Approximately 4 million people live in Europe with type 1 diabetes. Diagnosis of diabetes is growing at a rate of 3 to 5% every year. Around 300,000 cases are in children under the age of 18, of which the average age of diagnosis is 12 year’s old. Cell therapy brings hope through potentially restoring the normal function of the pancreas, restricting the need for insulin therapy to only the most severe cases.
“Cell therapy can help control blood sugar, replacing a lifetime of continuous insulin therapy for patients with type 1 diabetes.”
What is the potential impact on Europe’s healthcare systems?
A lack of sufficient evidence often leads to delayed access for patients and increased costs to manufacturers, which can stifle this kind of innovation. This is particularly true for innovations that have uncertainty associated with clinical trials – for example, when unknown technology is involved. Revising regulatory procedures, providing early and ongoing consultation on clinical trial design and using adaptive licensing are key ways to overcome this challenge.
What might need to change in health service delivery?
Cell therapy represents a rapidly evolving field, with a diverse range of manufacturing and treatment approaches, meaning that conventional non-clinical pharmacology and toxicology studies may not be appropriate. Both manufacturers and stakeholders would need to engage early in the process to build experience with new approaches.
Bacterial infections: what is the potential breakthrough?
Antibacterial resistance is growing, and not enough antibiotics are being produced to tackle the problem. Without action, we will return to the pre-antibiotic era. As many as 300 million people could die prematurely from bacterial infections over the next 35 years, unless new antibacterial treatments are developed. Existing antibiotics act against a wide spectrum of disease-causing and beneficial bacteria. Antibacterial monoclonal antibodies (mAbs) offer more targeted treatment. This specificity means that they can slow the development of antibiotic resistance, and reduce the duration and toxicity of antibiotic treatment.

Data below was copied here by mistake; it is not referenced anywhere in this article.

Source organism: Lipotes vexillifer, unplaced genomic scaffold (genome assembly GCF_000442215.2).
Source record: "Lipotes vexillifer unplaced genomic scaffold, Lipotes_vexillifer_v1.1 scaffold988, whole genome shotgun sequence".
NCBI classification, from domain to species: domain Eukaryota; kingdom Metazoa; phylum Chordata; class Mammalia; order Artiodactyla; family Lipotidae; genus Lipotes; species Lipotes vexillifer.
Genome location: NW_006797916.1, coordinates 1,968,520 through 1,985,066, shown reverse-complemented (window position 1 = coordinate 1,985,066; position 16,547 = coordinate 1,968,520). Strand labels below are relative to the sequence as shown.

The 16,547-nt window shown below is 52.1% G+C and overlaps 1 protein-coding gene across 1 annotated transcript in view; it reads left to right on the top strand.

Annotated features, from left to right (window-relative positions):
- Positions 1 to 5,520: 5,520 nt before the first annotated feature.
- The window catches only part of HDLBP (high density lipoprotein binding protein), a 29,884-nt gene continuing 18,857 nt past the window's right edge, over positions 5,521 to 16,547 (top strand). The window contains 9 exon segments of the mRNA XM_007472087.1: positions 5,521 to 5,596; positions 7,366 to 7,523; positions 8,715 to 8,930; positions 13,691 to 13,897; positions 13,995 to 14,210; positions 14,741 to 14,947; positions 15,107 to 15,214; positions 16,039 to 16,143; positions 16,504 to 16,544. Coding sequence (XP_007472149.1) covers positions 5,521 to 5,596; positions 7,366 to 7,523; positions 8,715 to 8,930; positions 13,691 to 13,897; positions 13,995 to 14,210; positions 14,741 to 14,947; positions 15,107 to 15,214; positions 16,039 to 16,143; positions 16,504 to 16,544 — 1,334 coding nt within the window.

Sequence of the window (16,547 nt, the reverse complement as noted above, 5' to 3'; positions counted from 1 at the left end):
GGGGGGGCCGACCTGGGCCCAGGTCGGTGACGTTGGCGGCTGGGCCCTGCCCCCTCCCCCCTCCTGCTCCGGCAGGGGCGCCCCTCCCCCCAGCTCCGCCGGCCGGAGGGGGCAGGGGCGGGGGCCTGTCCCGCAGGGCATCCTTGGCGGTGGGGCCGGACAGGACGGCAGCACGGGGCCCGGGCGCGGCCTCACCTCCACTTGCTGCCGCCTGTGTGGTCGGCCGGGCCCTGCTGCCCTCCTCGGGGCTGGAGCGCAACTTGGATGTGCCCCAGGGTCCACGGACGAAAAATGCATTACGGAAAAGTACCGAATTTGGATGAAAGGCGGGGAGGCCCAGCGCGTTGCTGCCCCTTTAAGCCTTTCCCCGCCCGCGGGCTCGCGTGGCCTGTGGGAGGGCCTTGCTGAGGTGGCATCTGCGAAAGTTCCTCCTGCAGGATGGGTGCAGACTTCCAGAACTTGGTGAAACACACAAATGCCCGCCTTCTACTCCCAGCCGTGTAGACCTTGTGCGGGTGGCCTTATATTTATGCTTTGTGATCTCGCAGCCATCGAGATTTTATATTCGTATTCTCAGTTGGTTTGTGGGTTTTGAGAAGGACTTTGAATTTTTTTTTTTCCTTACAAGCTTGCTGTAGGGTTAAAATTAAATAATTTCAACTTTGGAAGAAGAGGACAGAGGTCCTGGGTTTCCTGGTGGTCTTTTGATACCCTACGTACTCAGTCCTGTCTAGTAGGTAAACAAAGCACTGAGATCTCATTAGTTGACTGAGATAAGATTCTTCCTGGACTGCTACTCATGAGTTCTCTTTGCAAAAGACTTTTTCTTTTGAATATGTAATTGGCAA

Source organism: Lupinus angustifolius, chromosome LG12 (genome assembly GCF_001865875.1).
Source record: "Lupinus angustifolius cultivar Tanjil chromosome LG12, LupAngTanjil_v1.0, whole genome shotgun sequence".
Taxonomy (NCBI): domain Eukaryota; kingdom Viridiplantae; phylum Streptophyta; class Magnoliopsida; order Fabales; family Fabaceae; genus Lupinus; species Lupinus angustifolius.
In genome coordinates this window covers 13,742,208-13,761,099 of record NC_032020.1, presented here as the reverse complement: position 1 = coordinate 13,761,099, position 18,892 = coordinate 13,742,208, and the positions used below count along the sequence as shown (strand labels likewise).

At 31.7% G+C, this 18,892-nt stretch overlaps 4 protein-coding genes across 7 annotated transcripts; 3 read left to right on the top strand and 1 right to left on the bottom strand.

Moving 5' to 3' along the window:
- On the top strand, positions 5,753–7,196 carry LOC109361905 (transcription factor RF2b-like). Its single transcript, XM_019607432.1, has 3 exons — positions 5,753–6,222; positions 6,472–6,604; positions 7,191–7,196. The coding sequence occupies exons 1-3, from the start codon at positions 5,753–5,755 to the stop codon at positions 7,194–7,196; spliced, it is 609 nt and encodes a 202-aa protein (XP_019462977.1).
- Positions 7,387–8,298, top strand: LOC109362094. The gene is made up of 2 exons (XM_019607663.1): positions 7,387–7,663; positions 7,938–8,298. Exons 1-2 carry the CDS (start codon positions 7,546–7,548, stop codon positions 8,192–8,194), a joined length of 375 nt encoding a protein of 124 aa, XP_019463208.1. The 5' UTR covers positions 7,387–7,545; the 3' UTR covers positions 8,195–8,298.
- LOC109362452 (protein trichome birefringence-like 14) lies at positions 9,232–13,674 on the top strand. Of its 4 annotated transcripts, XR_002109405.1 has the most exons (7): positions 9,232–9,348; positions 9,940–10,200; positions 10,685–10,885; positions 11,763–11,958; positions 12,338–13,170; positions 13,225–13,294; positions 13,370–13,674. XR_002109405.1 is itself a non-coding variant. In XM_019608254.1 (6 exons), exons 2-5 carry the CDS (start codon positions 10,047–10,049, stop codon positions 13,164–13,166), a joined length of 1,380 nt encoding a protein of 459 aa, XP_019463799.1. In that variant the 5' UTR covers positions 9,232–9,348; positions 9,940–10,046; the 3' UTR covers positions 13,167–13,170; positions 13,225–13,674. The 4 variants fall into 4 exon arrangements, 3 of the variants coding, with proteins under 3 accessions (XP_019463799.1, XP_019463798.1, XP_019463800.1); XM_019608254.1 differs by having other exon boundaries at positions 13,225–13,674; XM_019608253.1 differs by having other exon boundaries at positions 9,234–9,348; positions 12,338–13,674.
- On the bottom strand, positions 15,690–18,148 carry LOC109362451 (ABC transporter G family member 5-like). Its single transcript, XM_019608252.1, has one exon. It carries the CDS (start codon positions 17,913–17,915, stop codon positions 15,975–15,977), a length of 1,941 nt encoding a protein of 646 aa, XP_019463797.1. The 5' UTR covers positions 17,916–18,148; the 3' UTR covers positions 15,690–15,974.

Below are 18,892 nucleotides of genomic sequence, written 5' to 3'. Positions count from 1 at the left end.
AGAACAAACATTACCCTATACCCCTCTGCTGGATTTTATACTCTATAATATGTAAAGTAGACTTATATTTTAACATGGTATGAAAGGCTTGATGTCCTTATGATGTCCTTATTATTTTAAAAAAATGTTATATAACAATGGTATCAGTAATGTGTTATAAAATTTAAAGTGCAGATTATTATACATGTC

By targeting conserved pathways and activating the body’s immune system, antibacterial mAbs offer more effective ways of addressing antibiotic resistance. This could extend and save the lives of patients who are infected with drug-resistant strains of bacteria. These antibodies can also improve the patient’s quality of life by reducing toxicity associated with high antibiotic doses.
Every year in the European Union, Iceland and Norway, approximately 25,000 patients die from a serious resistant bacterial infection – most of them in hospital. Antibacterial mAbs have the potential to reduce the number of hospital days and money spent on complications resulting from surgery. This could mean that more lifesaving surgeries could be carried out, and fewer families would be affected by the devastating loss of a family member.
“Antibacterial monoclonal antibodies offer new ways of fighting antibiotic resistance and bacterial infections”
Anti-bacterial resistance results in life-threatening infections. The spread of resistance could mean that the healthcare we take for granted – including routine surgery and cancer treatment – could become a high-risk process.
New antibacterial treatments could reduce the virulence of multi-drug-resistant bacterial infections, and save lives. Developing antibacterial mAbs would also reduce the pressure on developing further antibiotics. Production must be incentivised by adjusting thresholds to take into account the difficulties in providing large patient population studies.